And true, nothing replaces a good teacher, but I'm desperate so I'd figured I'd ask. But yeah, the prices around here are ridiculous, but I guess that's because there are so few of them where I am. I tried the only two I could drive to on a daily basis and that was the cheaper of the two.

Damn, guess I'll just at least keep working on my general condition since I can't learn BJJ yet. If nothing else I may be able to find a regular wrestling class for almost nothing.

Thanks for the reply.

Last edited by montblanc512 : 01-02-2011 at 01:51 PM.
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Old 01-07-2011, 01:02 AM   #4 (permalink)
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Quote:
Originally Posted by Voiceless View Post
Doing slow punching motions with heavy weights will in first place train your musculus deltoideus. So for that part you will increase your strentgh, but if your are asking about strentgh for fighting you will need more. For punching i.e. the whole body is involved beginning from a spring motion at your feet, hip/torso/shoulder rotation, arm extention. A good start for training the muscles needed are BWE like push ups, crunches, jumps. Then it will be useful to train with a heavy bag.




Sets of around 10 repetitions are usually done for hypertrophy training, which to some extent you want to have, but what you want to have even more in combat sports is muscular endurance which you train with more repetitions (>20). You could do your push ups for example on an inclined surface or with your hands on higher ground (i.e. on two chairs, doing the push ups between them)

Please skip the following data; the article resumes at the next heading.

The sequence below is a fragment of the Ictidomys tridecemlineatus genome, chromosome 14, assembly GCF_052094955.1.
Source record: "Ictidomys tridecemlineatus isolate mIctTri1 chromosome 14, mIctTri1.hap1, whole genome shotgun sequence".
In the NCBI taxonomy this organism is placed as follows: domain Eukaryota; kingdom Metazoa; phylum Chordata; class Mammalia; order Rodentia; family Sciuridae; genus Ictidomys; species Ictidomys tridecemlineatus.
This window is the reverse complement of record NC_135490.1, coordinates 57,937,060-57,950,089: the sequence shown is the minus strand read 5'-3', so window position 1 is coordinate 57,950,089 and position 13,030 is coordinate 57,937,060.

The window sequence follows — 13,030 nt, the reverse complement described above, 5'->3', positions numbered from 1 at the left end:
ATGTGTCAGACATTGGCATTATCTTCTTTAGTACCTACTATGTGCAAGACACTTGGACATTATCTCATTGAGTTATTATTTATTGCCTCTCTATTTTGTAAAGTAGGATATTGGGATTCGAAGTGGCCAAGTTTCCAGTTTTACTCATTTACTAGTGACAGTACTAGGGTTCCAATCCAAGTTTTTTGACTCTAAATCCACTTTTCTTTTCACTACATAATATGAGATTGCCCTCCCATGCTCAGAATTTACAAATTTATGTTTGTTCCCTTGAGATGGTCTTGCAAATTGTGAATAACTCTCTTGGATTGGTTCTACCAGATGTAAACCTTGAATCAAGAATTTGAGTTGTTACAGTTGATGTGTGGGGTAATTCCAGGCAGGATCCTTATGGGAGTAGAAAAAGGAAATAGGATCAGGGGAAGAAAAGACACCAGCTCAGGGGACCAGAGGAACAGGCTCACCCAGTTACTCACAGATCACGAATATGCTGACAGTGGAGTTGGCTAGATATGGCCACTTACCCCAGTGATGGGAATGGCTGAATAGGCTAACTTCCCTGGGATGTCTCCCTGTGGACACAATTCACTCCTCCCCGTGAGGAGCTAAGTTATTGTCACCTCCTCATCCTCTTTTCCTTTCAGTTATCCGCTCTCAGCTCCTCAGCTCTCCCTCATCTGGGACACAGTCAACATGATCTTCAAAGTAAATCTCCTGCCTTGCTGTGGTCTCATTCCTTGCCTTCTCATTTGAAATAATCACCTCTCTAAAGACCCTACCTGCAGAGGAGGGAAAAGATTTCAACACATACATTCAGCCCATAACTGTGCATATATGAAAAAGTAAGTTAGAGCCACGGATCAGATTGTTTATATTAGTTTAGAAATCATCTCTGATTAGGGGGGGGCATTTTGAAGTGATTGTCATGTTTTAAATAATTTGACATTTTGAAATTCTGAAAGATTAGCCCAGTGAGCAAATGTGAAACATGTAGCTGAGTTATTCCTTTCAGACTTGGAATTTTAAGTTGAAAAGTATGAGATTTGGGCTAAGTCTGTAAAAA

No, there isn't. It's that simple. Anyone who tells you otherwise is fooling you. Forget instruction DVDs. If you don't have already more than just basic knowledge you can't reasonably train on your own. You will get accustomed to mistakes which are hard to get rid of later if you don't have anyone who controls you.




$180/m the cheapest¿ Either they are ridiculously good or ridiculously expensive.
well around charlotte that is about average tho if you buy multiple months at one time you get a discount and I think can get it as low as 120/month if I'm not mistaken but you have to buy a year at a block that way
they are very very good tho

also I don't recomend slowly throwing punches with 'heavy' weights in your hands
that will put your shoulder at a bad leverage angle for straight shots like jab and cross and I think is a mistake
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Old 01-07-2011, 02:48 PM   #5 (permalink)